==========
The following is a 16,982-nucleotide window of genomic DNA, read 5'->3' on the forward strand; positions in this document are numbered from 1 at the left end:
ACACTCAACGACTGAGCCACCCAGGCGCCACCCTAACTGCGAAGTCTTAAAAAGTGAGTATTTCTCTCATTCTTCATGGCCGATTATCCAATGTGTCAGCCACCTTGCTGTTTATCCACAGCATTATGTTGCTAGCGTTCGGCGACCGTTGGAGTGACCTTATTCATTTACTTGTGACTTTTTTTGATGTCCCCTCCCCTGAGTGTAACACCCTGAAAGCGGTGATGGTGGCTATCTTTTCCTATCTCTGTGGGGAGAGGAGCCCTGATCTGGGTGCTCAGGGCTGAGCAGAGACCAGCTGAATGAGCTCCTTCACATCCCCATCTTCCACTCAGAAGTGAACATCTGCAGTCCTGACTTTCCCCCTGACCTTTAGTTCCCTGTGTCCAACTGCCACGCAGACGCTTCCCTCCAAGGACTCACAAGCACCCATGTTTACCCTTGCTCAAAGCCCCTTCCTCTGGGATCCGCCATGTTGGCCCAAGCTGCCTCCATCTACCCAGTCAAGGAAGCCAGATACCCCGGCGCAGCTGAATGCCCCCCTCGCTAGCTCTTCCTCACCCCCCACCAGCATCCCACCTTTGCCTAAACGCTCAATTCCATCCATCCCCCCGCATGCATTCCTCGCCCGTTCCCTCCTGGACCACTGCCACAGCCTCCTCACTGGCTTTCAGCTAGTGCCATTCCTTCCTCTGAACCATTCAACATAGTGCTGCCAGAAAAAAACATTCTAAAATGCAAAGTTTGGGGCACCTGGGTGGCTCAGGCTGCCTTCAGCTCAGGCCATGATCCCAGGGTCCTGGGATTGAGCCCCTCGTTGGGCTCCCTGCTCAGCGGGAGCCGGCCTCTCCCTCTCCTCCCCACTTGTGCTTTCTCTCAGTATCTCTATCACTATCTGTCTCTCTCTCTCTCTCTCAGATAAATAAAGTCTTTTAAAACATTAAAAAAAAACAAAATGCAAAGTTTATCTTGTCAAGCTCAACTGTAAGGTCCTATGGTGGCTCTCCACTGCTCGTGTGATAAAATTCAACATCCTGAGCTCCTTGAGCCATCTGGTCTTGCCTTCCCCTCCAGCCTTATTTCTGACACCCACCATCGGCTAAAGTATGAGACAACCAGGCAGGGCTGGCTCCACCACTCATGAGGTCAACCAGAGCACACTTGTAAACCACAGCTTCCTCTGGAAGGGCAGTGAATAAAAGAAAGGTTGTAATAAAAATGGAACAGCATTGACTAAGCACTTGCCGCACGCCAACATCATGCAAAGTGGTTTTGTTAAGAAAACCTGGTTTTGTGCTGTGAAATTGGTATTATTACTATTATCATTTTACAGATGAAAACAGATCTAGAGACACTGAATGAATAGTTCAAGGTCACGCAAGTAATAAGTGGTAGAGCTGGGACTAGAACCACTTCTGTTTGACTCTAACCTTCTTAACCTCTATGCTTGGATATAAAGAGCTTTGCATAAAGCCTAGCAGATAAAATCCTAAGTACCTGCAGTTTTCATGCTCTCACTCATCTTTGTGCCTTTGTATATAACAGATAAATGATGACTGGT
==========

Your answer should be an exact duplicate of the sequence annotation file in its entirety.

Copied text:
The following is a 16,982-nucleotide window of genomic DNA, read 5'->3' on the forward strand; positions in this document are numbered from 1 at the left end:
ACACTCAACGACTGAGCCACCCAGGCGCCACCCTAACTGCGAAGTCTTAAAAAGTGAGTATTTCTCTCATTCTTCATGGCCGATTATCCAATGTGTCAGCCACCTTGCTGTTTATCCACAGCATTATGTTGCTAGCGTTCGGCGACCGTTGGAGTGACCTTATTCATTTACTTGTGACTTTTTTTGATGTCCCCTCCCCTGAGTGTAACACCCTGAAAGCGGTGATGGTGGCTATCTTTTCCTATCTCTGTGGGGAGAGGAGCCCTGATCTGGGTGCTCAGGGCTGAGCAGAGACCAGCTGAATGAGCTCCTTCACATCCCCATCTTCCACTCAGAAGTGAACATCTGCAGTCCTGACTTTCCCCCTGACCTTTAGTTCCCTGTGTCCAACTGCCACGCAGACGCTTCCCTCCAAGGACTCACAAGCACCCATGTTTACCCTTGCTCAAAGCCCCTTCCTCTGGGATCCGCCATGTTGGCCCAAGCTGCCTCCATCTACCCAGTCAAGGAAGCCAGATACCCCGGCGCAGCTGAATGCCCCCCTCGCTAGCTCTTCCTCACCCCCCACCAGCATCCCACCTTTGCCTAAACGCTCAATTCCATCCATCCCCCCGCATGCATTCCTCGCCCGTTCCCTCCTGGACCACTGCCACAGCCTCCTCACTGGCTTTCAGCTAGTGCCATTCCTTCCTCTGAACCATTCAACATAGTGCTGCCAGAAAAAAACATTCTAAAATGCAAAGTTTGGGGCACCTGGGTGGCTCAGGCTGCCTTCAGCTCAGGCCATGATCCCAGGGTCCTGGGATTGAGCCCCTCGTTGGGCTCCCTGCTCAGCGGGAGCCGGCCTCTCCCTCTCCTCCCCACTTGTGCTTTCTCTCAGTATCTCTATCACTATCTGTCTCTCTCTCTCTCTCTCAGATAAATAAAGTCTTTTAAAACATTAAAAAAAAACAAAATGCAAAGTTTATCTTGTCAAGCTCAACTGTAAGGTCCTATGGTGGCTCTCCACTGCTCGTGTGATAAAATTCAACATCCTGAGCTCCTTGAGCCATCTGGTCTTGCCTTCCCCTCCAGCCTTATTTCTGACACCCACCATCGGCTAAAGTATGAGACAACCAGGCAGGGCTGGCTCCACCACTCATGAGGTCAACCAGAGCACACTTGTAAACCACAGCTTCCTCTGGAAGGGCAGTGAATAAAAGAAAGGTTGTAATAAAAATGGAACAGCATTGACTAAGCACTTGCCGCACGCCAACATCATGCAAAGTGGTTTTGTTAAGAAAACCTGGTTTTGTGCTGTGAAATTGGTATTATTACTATTATCATTTTACAGATGAAAACAGATCTAGAGACACTGAATGAATAGTTCAAGGTCACGCAAGTAATAAGTGGTAGAGCTGGGACTAGAACCACTTCTGTTTGACTCTAACCTTCTTAACCTCTATGCTTGGATATAAAGAGCTTTGCATAAAGCCTAGCAGATAAAATCCTAAGTACCTGCAGTTTTCATGCTCTCACTCATCTTTGTGCCTTTGTATATAACAGATAAATGATGACTGGT